How Fantasy is Emerging as the Next Big Film and TV Genre

The genre of comic-book and superhero movies has been dominating the box office for well over a decade now, and there doesn’t seem to be any sign of that changing anytime soon. However, as the landscape of blockbuster filmmaking and streaming services continues to expand, there is now more film and television available for viewing than ever before. One genre that has been finding more and more success with each year has been the world of fantasy. Fantasy has always been a staple genre of filmmaking since the days of early Hollywood, but as with anything, there have been ebbs and flows in its popularity.

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In the current entertainment industry, fantasy is undergoing a renaissance of sorts. With each year, the number of popular fantasy series, both on the big screen and on streaming, continues to grow. As this trend continues, the future of the comic-book movie genre may not be as certain as it has been for the last decade. That’s not to say that the Marvel Cinematic Universe is going to suddenly come crashing down as fans around the world lose interest, but rather that as its competition continues to increase, the MCU may not maintain the utter dominance over the industry that it currently holds.

Looking ahead at the future of the fantasy film and television landscape, things are continuing to look up for the genre. Each year brings new shows and films of the style, and there are many more on the horizon that are poised to be big successes.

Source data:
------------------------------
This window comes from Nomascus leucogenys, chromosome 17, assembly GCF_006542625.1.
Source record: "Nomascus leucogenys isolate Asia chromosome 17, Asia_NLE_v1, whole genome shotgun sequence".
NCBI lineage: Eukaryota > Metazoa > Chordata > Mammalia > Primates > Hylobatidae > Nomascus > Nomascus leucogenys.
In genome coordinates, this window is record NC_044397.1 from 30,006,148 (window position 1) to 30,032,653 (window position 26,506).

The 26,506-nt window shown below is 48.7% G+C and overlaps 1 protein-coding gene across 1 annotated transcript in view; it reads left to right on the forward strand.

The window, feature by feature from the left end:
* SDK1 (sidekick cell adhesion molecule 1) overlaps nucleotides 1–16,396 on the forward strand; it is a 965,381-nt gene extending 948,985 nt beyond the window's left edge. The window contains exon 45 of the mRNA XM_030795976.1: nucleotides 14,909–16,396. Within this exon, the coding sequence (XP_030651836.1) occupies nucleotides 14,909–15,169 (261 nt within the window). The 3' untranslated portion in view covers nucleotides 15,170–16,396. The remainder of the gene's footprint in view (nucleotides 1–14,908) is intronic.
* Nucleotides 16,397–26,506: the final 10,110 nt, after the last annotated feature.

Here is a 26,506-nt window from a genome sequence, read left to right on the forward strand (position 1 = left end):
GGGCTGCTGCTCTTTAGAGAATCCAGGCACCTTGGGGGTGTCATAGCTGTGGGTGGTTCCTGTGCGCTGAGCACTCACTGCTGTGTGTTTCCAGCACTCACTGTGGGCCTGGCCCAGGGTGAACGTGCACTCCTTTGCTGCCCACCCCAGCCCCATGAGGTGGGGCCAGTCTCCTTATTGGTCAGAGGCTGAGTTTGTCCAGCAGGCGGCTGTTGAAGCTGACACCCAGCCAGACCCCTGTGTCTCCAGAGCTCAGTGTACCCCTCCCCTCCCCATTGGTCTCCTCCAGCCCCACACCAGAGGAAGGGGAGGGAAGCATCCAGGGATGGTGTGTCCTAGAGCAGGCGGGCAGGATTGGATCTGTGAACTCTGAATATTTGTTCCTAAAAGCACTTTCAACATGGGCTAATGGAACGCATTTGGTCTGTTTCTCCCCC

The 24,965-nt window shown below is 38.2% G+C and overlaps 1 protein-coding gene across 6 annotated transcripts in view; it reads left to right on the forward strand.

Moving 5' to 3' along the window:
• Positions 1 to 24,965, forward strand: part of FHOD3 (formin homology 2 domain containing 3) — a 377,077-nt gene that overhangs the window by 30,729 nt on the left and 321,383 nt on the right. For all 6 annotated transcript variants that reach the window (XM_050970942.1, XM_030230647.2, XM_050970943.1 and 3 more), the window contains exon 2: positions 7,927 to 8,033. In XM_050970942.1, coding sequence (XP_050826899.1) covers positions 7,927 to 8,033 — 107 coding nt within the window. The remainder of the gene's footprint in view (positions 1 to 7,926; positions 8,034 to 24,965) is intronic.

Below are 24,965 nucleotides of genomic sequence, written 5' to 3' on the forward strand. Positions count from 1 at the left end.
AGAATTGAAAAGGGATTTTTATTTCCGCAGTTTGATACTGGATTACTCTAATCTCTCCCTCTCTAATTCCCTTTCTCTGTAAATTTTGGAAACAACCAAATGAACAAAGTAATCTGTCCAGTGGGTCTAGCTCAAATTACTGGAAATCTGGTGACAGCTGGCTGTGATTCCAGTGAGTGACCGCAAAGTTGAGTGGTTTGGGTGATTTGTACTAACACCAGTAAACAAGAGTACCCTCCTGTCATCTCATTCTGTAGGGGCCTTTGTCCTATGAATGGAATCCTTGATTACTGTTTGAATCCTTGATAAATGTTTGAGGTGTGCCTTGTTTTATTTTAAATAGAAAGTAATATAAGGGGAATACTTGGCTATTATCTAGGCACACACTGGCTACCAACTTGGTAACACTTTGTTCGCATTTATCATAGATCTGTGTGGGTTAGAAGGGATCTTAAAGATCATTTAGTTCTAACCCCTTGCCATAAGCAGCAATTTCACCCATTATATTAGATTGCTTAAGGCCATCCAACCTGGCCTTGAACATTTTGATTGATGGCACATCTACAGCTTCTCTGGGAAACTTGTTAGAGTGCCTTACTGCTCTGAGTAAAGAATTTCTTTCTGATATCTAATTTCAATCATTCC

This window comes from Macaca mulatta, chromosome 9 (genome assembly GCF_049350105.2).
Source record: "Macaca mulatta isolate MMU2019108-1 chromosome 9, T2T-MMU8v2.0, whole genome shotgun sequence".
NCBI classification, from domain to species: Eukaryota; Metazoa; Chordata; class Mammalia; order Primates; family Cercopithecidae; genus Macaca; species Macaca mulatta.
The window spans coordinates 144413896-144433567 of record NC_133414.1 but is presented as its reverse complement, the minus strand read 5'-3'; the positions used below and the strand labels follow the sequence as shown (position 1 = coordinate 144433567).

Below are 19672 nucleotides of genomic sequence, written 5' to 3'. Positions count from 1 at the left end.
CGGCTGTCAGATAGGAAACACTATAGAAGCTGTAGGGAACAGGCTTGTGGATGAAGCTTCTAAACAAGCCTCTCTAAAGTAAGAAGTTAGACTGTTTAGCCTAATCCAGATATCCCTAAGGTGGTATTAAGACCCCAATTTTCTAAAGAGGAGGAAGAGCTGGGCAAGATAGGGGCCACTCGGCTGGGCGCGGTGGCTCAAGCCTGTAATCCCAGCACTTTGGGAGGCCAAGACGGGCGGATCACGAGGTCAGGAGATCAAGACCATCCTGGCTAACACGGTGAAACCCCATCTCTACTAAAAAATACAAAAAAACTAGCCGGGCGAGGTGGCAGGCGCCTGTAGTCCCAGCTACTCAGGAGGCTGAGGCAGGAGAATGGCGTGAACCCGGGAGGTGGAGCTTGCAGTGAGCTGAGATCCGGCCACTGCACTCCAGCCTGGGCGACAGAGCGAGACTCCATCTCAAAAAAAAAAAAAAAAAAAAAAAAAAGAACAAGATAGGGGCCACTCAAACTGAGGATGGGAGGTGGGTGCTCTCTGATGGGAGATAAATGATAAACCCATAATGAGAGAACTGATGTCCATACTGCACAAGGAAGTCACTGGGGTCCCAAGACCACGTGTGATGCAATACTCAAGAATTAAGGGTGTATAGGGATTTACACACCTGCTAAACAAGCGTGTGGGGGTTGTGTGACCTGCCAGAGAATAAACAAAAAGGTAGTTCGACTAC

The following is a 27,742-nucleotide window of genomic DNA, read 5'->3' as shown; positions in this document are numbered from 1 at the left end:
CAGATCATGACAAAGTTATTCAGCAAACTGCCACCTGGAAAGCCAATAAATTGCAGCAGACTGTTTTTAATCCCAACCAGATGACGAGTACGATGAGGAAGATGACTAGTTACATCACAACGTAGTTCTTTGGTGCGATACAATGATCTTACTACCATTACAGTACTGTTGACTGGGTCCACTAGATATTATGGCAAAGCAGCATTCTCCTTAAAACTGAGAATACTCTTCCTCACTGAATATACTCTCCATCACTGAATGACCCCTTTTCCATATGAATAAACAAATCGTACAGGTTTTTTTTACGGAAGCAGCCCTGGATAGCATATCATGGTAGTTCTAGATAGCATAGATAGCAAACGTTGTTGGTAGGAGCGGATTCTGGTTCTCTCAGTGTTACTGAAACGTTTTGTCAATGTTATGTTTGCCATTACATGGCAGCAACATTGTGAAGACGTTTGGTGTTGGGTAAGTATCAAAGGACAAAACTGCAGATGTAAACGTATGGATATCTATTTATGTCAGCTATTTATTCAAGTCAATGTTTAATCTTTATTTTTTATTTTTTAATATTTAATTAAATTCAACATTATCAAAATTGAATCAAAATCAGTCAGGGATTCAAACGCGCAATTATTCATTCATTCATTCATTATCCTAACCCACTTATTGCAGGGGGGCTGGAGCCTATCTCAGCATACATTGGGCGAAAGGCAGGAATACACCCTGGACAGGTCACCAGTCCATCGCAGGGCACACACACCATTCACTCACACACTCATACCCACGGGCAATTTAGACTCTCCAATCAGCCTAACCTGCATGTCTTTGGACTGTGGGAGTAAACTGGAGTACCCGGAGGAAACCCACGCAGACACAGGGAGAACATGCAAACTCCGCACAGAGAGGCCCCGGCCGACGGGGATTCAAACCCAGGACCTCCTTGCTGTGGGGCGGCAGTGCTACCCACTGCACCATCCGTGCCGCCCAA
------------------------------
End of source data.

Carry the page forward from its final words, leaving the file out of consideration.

Where it has been

The fantasy genre has always been able to find some level of success in Hollywood. Some of the most iconic films of classic Hollywood, such as The Wizard of Oz and Disney animated films like Peter Pan and Alice in Wonderland exist within the realm of fantasy. In the following decades, there were also countless other fantasy film successes and cult classics, such as The Princess Bride, Labyrinth, The NeverEnding Story and Conan. Plus, one of the biggest franchises in Hollywood’s history, Star Warsemerged in the ’70s and grew into a collection of different science-fiction fantasy flicks.

Over the last 20 years, the genre has been slowly growing more and more. This growth was largely fueled by the immense popularity of Peter Jackson’s Lord of the Rings films in the early 2000s. The films were massive successes both critically and financially, with all three being nominated for and winning various Oscars and other accolades. In addition to the Lord of the Rings trilogy, the Harry Potter series was also finding great success at the box office, which would continue through to the film’s final chapter earning more than a billion dollars upon its 2011 release. The biggest success of this period, however, came in the form of another sci-fi fantasy film, Avatarwhich grossed over two and a half billion dollars worldwide in 2009 and 2010.

The success of Lord of the Rings, Harry Potter and Avatar, however, did continue through to many other fantasy films of the 2000s and 2010s. For example, while The Chronicles of Narnia: The Lion, The Witch and the Wardrobe performed well, its two sequels Prince Caspian and The Voyage of the Dawn Treader saw progressively decreasing box office results. Other attempts at fantasy franchises, such as Eragon and Miss Peregrine’s Home for Peculiar Children, also failed to find a mass audience. By the early 2010s, it seemed that the fantasy genre had lost any momentum it had gained from The Lord of the Ringsbut things would soon start to turn around.

Related: How The Rings of Power Does (and Doesn’t) Connect to the Lord of the Rings and Hobbit Movies

Where it is Now